Social media being abused after Parkland shooting

It’s been over a week since the Marjory Stoneman Douglas High School shooting in Parkland, Florida. While we sit back and wonder what has gone wrong in the U.S. and why these situations keep occurring, not only are we devastated and thirsty for change, but we are also divided. Instead of uniting and supporting one another and those affected by the event, many people are voicing selfish opinions and creating useless arguments on social media that belittle the severity of the situation at hand.

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Breaking out of a workout rut

College is awesome, but sometimes I miss high school for one simple reason: sports. During my teenage years I was able to play indoor sports pretty much all year long, and it was a great way to stay active. Nowadays, it feels like I’m stuck with a treadmill and an elliptical if I’m looking to get my cardio in. With that fact in mind, I think it’s important to look for other ways to get moving because my 22-year-old metabolism surely won’t last forever (even if my love of Doritos does).

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Responding constructively to Parkland shooting

In the wake of the recent tragedy in Parkland, Florida, many people are joining together in solidarity with the shooting survivors to fight for change. While another mass shooting staining our country's history books has reignited the age-old gun-control debate and emboldened online trolls, plenty of people have been reacting to the tragedy peacefully and with outward expressions of solidarity in order to not produce any more hurt. This response speaks to a larger issue: Peaceful protests, or nonviolent protests that don't involve hurting people or property, are a good way to make our voices heard. 

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Taking action in the wake of another school shooting

There are certain events that shake us as U.S. citizens to the core. Oftentimes, these events prove to be divisive and citizens feel obligated to pick a side. One of these events occurred on Valentine’s Day, a day meant to strengthen the feeling of love, but it instead reinforced the existence of hate. Marjory Stoneman Douglas High School was ravaged by a mass shooting. Instinctive reactions were a combination of grief, disgust and activism, but now as a country we must ask ourselves what we’re really going to do about it.

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We shouldn't hate the unknown

In an inspiring lecture from Daryl Davis, author of "Klan-destine Relationships: A Black Man’s Odyssey in the Ku Klux Klan," the Grand Valley State University community was reminded that striving to understand others' beliefs is key in bridging the gap between people.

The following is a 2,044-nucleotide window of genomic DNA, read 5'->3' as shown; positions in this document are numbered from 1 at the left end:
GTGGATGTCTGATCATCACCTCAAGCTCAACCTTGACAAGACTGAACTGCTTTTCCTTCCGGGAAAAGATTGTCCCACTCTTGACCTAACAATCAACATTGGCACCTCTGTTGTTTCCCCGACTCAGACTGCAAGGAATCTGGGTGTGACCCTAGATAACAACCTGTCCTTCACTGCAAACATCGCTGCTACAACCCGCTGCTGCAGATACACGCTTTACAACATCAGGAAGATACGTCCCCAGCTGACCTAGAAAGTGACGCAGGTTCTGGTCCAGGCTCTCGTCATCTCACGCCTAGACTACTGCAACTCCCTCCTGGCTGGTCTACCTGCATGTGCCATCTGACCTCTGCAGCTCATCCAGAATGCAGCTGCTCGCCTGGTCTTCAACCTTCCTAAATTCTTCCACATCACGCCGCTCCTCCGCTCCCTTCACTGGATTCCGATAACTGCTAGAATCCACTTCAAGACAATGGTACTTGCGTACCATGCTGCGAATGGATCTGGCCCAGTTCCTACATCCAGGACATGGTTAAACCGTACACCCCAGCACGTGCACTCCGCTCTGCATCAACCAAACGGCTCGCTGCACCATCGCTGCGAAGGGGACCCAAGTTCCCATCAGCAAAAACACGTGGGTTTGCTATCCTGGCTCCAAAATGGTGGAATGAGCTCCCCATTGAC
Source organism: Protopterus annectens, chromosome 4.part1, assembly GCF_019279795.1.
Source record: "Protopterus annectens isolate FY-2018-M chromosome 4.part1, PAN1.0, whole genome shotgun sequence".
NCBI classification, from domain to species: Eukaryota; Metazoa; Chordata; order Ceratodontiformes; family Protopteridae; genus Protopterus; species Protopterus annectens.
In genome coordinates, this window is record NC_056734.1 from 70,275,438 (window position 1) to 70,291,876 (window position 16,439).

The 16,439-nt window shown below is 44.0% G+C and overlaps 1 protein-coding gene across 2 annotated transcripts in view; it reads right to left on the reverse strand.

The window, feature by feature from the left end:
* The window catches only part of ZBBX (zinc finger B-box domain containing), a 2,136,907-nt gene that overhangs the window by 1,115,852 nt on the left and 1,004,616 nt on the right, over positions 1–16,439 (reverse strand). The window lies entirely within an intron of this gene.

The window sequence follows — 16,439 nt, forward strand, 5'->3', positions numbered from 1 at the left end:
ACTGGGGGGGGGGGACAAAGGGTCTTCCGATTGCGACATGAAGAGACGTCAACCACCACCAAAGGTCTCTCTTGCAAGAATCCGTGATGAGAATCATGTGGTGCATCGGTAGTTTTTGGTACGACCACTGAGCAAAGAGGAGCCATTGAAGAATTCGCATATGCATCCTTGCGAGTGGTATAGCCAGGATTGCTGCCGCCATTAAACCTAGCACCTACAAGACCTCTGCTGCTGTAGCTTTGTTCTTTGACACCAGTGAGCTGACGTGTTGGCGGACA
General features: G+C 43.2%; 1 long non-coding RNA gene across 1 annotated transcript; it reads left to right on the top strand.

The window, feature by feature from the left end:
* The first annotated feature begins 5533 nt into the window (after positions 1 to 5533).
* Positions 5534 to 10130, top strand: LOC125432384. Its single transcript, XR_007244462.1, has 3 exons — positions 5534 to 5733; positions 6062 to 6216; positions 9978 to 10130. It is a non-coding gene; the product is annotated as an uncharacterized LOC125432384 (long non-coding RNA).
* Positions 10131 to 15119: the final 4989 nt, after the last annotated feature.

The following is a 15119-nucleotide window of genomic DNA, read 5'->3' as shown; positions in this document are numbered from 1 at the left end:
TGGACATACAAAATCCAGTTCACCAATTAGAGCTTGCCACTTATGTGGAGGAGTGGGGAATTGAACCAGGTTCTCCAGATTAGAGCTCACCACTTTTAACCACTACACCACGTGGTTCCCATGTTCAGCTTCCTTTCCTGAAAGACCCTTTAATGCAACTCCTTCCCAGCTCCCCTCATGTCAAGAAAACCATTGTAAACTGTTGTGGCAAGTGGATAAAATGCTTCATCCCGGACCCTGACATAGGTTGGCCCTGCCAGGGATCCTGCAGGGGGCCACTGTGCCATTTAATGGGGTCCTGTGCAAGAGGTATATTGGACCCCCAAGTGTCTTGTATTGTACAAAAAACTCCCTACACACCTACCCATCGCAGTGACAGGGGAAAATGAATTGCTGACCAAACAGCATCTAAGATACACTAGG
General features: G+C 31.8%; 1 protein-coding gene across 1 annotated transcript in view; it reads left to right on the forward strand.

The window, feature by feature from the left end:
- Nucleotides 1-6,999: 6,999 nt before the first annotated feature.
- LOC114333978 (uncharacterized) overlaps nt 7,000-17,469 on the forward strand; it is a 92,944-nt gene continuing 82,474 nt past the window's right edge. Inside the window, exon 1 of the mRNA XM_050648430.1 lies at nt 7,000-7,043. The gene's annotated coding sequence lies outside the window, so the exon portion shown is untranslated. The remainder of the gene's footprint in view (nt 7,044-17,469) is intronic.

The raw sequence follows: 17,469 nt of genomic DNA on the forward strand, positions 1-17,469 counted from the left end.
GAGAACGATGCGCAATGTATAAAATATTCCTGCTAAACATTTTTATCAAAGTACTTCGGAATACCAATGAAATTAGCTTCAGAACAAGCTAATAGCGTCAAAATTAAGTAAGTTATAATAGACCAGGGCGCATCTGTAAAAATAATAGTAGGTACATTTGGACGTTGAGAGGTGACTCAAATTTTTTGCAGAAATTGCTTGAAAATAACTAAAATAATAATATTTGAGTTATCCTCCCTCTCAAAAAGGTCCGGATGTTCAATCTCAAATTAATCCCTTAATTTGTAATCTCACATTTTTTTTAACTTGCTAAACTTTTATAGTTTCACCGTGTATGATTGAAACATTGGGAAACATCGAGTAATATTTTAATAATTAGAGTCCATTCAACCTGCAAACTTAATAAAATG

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When did immigration become such a bad thing?

The U.S. that we all know and love (at least most of the time) has been built off one very important thing: immigration. Most of the nation's citizens are descendants of people who immigrated to the country, many of whom didn’t do so politely or legally. Yes, I’m talking to you, Andrew Jackson. Our Founding Fathers were not even familiar with the idea of illegal immigration because during the 18th century, it simply did not exist. Still, this era was a pivotal time for our country as a whole, and it makes me wonder when immigration became so bad. 

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Olympic Games serve as opportunity to come together

When the Olympics start, I put all other television programs and movies aside. For two weeks, the games are my only true form of entertainment. I love the competition, seeing people make their dreams come true and watching underdogs become victors. Mostly, though, I love watching the opening ceremony and seeing athletes from countries around the world come together. 

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GVSU officials need to be transparent with Presidents' Ball cost

Many Grand Valley State University students are completely unaware of how much Presidents' Ball costs to put on. The allocation amount is accessible, but the actual budget in full is not readily available to students, nor is it particularly transparent, despite the event's cost being described as such by many officials. The least that students should expect from those in charge of planning and funding the event is explicit accuracy and transparency. If an event is taking place to get prospective students to come to GVSU, the students who go here now should know what they're paying for first. 

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